Recently my partner surprised me by demonstrating a feature of our Alexa I was unfamiliar with: The digital voice assistant will apologize on demand. He then showed, in an impressive variety of tones and voices, how the command “Alexa, apologize!” elicited an ongoing stream of “sorrys” from our Amazon Echo device.
The past year has definitely been challenging and at times downright horrible, but I’m pretty sure it’s not all Alexa’s fault.
It was amusing of course, as poking fun at digital assistants can often be. But it was also depressing. She obliged so willingly and repeatedly. She apologized without asking for reason or explanation. Her tone was so … agreeable. She even delivered an apology when the command was yelled at her in an accusatory tone.
Once the disturbing experiment was over — for which I felt the need to apologize to Alexa — what stuck with me was the thought that someone programmed this device to respond this way when so many other options were possible. Someone decided that Alexa should always say sorry when asked. More than 200 million Alexa-enabled devices have now been sold with their smart speakers presumably available to apologize to the world.
But what is Alexa apologizing for? The assistant’s glitches, or a poorly designed skill? Amazon’s treatment of its workers? The Covid-19 pandemic? Being female? Or is the device’s apology simply available as a vehicle for her users to vent their pent-up daily frustrations?
The past year has definitely been challenging and at times downright horrible, but I’m pretty sure it’s not all Alexa’s fault. And yet this feminized device is a willing and available outlet for our irritations or amusement by way of an unconditional, open-ended and continually available apology.
Sure, she’s just doing her job. But in Alexa’s seemingly innocuous “sorry,” this device implicitly accepts the blame and responsibility for some unknown wrongdoing directed toward her. What’s more, she is so complicit and assured of her blame that she doesn’t even think to inquire what she is apologizing for.
Yes, I understand that Alexa is just a device. I get that she is a convenient and potentially gratifying conduit for offloading day-to-day annoyances. I also accept that novelty Alexa skills — like the one where the device says sorry on behalf of Amazon to cities that didn’t make the cut in the contest for the company’s new headquarters — can be funny and entertaining. And of course, I know Alexa doesn’t have feelings. But I do. And when I hear a device with a feminine voice and name apologizing for something it probably didn’t do, I feel dismayed for the ripple effects this could generate within society.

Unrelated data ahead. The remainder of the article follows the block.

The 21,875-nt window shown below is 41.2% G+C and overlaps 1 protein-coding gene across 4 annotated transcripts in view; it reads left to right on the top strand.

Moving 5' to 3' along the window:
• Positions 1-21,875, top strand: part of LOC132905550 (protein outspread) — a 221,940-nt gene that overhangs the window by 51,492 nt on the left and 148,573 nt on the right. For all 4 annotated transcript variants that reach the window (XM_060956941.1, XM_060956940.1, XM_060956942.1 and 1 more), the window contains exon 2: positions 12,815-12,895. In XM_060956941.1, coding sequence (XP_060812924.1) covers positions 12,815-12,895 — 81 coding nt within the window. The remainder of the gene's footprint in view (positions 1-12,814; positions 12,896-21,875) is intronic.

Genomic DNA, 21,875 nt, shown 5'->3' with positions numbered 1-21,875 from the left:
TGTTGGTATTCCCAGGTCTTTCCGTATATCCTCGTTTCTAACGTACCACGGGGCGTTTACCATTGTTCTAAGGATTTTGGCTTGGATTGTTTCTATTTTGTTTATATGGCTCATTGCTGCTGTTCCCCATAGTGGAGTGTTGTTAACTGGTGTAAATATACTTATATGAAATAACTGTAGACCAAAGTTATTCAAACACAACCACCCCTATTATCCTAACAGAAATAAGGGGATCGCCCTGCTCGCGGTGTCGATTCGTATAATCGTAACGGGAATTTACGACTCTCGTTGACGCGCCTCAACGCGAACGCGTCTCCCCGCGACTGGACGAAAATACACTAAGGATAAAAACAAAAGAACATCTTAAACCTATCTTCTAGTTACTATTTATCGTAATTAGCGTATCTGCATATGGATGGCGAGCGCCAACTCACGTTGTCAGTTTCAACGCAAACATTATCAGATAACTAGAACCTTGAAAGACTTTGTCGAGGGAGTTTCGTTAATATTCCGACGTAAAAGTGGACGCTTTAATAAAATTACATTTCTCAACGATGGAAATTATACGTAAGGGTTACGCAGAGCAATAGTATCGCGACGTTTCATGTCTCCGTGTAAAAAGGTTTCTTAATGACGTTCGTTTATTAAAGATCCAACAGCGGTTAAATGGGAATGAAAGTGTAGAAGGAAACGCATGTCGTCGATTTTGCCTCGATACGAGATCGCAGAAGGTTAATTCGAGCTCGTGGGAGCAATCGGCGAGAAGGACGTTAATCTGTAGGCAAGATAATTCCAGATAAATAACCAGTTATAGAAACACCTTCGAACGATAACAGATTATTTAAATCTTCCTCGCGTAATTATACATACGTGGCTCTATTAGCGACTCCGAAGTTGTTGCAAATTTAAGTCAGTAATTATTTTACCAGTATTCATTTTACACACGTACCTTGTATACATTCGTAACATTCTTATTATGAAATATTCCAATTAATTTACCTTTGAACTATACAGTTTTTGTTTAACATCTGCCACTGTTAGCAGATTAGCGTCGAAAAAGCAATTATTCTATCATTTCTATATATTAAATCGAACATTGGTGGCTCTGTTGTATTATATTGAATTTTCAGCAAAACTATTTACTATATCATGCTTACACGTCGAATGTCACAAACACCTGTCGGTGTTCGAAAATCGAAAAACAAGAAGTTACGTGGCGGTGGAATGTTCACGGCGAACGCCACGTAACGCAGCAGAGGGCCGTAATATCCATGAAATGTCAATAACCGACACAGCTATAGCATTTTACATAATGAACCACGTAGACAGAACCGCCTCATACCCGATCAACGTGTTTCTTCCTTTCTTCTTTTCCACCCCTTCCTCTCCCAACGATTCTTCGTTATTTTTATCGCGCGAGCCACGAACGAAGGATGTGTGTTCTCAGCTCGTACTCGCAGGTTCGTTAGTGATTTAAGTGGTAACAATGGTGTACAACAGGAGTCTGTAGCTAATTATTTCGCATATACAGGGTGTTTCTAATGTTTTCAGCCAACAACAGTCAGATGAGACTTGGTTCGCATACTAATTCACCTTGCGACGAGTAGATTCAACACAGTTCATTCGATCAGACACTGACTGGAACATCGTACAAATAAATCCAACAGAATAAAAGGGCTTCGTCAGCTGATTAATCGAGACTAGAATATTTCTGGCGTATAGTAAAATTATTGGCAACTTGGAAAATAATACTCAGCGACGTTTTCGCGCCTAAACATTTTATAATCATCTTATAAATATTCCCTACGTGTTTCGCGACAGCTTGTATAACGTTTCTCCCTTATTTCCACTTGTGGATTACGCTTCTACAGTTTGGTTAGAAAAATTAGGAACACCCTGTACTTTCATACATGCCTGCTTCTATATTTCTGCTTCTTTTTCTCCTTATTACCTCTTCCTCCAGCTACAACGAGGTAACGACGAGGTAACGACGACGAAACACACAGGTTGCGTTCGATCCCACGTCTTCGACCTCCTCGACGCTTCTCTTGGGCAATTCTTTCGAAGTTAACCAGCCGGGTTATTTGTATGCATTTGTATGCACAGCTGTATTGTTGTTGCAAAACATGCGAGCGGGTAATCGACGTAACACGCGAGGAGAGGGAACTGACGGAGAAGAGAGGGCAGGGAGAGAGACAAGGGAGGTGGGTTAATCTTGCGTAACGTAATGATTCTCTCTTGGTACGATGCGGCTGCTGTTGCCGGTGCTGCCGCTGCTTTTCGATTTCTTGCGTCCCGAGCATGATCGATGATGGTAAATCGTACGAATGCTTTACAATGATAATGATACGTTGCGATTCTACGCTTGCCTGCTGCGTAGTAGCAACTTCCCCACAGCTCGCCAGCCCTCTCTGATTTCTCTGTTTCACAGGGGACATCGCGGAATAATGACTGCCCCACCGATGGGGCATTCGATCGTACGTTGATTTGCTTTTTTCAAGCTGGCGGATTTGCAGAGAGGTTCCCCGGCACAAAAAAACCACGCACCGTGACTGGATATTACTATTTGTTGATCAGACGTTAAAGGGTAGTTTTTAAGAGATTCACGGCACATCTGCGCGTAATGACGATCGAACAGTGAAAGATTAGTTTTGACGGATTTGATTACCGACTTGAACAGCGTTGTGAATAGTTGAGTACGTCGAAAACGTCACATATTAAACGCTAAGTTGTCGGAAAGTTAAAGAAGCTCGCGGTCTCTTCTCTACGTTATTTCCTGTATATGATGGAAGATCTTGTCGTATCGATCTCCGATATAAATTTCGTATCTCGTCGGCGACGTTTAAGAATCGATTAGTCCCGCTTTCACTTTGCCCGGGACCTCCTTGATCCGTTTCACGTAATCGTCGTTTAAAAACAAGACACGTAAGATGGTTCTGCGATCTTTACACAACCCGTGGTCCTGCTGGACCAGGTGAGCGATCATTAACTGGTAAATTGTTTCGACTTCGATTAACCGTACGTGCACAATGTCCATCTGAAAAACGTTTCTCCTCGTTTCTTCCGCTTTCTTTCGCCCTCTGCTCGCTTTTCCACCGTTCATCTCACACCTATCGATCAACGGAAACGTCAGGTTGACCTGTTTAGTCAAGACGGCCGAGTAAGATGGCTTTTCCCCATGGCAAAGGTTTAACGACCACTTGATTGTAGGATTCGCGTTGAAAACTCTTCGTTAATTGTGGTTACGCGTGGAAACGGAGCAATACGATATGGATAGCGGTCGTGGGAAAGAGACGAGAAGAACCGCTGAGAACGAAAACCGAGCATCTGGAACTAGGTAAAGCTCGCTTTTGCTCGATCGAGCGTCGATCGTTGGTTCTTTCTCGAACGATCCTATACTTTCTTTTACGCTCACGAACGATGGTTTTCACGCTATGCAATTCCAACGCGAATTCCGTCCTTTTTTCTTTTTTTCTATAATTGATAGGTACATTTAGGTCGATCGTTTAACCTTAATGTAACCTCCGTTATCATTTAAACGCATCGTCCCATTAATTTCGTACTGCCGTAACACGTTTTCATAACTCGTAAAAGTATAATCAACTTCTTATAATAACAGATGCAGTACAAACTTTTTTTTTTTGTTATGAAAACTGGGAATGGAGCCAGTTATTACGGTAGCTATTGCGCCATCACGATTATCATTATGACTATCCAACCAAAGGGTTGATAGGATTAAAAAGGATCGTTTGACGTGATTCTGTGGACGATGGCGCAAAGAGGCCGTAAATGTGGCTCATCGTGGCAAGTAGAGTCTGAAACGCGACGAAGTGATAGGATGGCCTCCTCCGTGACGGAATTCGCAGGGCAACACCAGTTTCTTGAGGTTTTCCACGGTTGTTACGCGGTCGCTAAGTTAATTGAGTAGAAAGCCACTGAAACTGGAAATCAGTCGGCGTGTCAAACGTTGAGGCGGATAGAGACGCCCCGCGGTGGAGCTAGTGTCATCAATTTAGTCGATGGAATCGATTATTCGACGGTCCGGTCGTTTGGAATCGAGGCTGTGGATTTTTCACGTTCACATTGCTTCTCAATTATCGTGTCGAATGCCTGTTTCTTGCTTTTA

In 2021, it’s not unreasonable to expect the largest, wealthiest and most powerful companies in the world to promote gender equality and respectful interactions across their product range (as Amazon claims to do), especially when that product is programmed to mimic a female voice.
If a real woman were to apologize on demand like Alexa, we would and should be deeply concerned. It could signal that she’s in an emotionally abusive relationship or a victim of domestic violence, for example. At best we’d be worried about her self-esteem.
That’s because accepting blame and fault is one of the indicators of people who have internalized verbal derogation in domestic abuse situations. Women experiencing coercive control by an intimate partner are also more likely to apologize excessively, especially if they are made to feel worthless.
Alexa’s always-available apologies risk modeling and normalizing the idea that women can and should apologize for everything. In a world where victim-blaming of women is already prevalent and damaging, Alexa’s willing stream of sorrys should leave us concerned about the potential to undermine progress toward respecting women, which is one of the well-established precursors to preventing violence.
Furthermore, Alexa’s apologies are completely unnecessary. There are many other potential replies to a request for an apology that would not make this device submissive — or worse still, an open outlet for abuse. The standard response programmed into most digital assistants (example, “I can’t help you with that”) would be an improvement.
Better yet, a demand for an apology could be met with a query asking if the unsatisfied human would like to be connected to the Amazon complaints team. Alexa could remind users that she is created by people, and that they are responsible for any glitches — not “her.” Alexa could enquire why an apology is warranted, and why she should be the one to give it. She could explain why it is not appropriate to provide an apology. And she could even direct people to mental health services. If the demands become more insistent and aggressive, she could “disengage,” as she now does in response to sexual harassment and some inappropriate requests.
Whatever the response, Alexa herself shouldn’t take the blame. If anyone owes an apology, it’s Amazon: not to the millions of Alexas, but to all of us who are potentially harmed by devices that inadvertently condone disrespectful actions toward women.